The National Portrait Gallery shares walls with the National Museum, but you can’t enter one through the other. I looked forward to seeing it but perhaps a bit less-so than the other museums. Certainly I think portraiture is a great form of painting, and certainly I like the focused nature of the gallery. However, given who portraits were typically painted of, it can get a little wearing looking at so many people in powdered wigs.
I did this gallery in reverse order, starting with ultra-contemporary and going back from there. Laziness factored into this since the newest was on the bottom floor and each higher floor got older by a couple of centuries. But also since a large portion of the gallery was dedicated to the last 100 years, I was not prepared to get through the golden years and then make it to the bottom to be deflated. But it was a no-win situation since now I’d end the tour in this direction with all the powdered wigs on the top floor. Powdered wigs…modern art…powdered wigs…modern art….Yep, laziness won the day.
The National Portrait Gallery holds an annual portrait competition that is actually fairly impressive. Portrait art, even in modern times, is one of the saner fine arts as far as painting goes. The reason is quite simple: if you are painting a person, you can’t simply present your client with poo dried onto canvas and expect satisfaction. So, while modern ideas of composition and narrative have continued to transform even portraiture, it seems to maintain a larger amount of…craft…than other painting forms. So the ground floor which had this work was interesting in many places while being predictably disappointing in others.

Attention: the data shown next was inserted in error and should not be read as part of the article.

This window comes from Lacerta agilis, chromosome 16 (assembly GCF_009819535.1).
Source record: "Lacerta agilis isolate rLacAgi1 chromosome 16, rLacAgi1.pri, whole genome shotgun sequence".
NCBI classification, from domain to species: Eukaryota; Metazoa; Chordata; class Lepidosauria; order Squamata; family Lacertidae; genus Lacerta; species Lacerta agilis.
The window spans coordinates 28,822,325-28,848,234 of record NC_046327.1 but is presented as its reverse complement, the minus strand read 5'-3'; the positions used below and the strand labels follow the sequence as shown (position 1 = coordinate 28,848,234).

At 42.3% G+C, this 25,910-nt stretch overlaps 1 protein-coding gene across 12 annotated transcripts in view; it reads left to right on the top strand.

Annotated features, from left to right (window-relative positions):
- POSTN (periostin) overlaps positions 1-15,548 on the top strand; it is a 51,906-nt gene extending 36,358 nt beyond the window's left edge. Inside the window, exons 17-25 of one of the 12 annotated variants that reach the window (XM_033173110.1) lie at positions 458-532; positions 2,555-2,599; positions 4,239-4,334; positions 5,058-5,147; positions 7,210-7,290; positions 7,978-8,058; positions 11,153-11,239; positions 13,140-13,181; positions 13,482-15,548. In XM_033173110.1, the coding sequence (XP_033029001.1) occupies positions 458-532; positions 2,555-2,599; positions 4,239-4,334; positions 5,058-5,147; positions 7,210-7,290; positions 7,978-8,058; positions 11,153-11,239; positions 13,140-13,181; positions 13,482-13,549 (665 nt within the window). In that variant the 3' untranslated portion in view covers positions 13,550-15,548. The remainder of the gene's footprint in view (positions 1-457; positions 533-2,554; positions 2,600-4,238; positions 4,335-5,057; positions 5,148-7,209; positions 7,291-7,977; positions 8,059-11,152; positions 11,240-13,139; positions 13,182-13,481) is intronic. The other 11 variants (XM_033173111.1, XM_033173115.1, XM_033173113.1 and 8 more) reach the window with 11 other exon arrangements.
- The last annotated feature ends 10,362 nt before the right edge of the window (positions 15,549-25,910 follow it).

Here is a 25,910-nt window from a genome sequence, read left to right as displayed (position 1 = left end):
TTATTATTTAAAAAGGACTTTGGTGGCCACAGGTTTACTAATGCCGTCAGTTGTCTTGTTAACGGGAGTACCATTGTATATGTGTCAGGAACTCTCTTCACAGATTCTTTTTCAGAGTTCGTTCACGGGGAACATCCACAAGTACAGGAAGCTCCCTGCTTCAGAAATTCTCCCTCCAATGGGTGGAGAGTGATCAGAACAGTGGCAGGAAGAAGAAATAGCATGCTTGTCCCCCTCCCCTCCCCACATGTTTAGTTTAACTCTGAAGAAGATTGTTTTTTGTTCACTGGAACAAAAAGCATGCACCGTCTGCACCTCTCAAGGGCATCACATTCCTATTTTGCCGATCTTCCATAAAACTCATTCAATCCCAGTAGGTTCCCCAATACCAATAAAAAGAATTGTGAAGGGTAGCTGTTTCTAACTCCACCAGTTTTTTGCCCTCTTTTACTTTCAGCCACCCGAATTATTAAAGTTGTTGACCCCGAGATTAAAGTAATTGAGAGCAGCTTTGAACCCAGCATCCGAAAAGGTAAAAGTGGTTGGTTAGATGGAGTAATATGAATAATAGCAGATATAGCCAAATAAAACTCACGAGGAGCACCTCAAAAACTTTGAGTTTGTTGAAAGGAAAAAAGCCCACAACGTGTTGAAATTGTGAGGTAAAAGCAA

It was a bit strange, however, to happen upon a painting by Phil Hale in this hallowed national space. some of you may know his work: I first came across it years ago when Stephen King’s “The Drawing of the Three” was published in trade paperback. between then and about 1996 or so he evolved considerably as a painter and is one of the more exciting “modern” painters around, in my estimation. He’s only tangentially speaking in the genre I work in; his dynamic compositions have enabled him occasional commissions in gaming and comics (he illustrated the first issue cover of the Halo comic book, for instance). Yet his work is rarely what one would categorize as fantasy. His world is really figurative fine art, and in that realm there are few people who have taken many of the philosophies of modern art, added a prodigious talent for actual painting and turned them into something worthwhile.
From there the usual cast of characters that have been mentioned in this series of blog entries made outstanding appearances, and they were portraits. So I won’t go much further into them this time.
Thus ends this series of museum reviews, as they turned out to be. back to our normally scheduled nonsense.
9 hours ago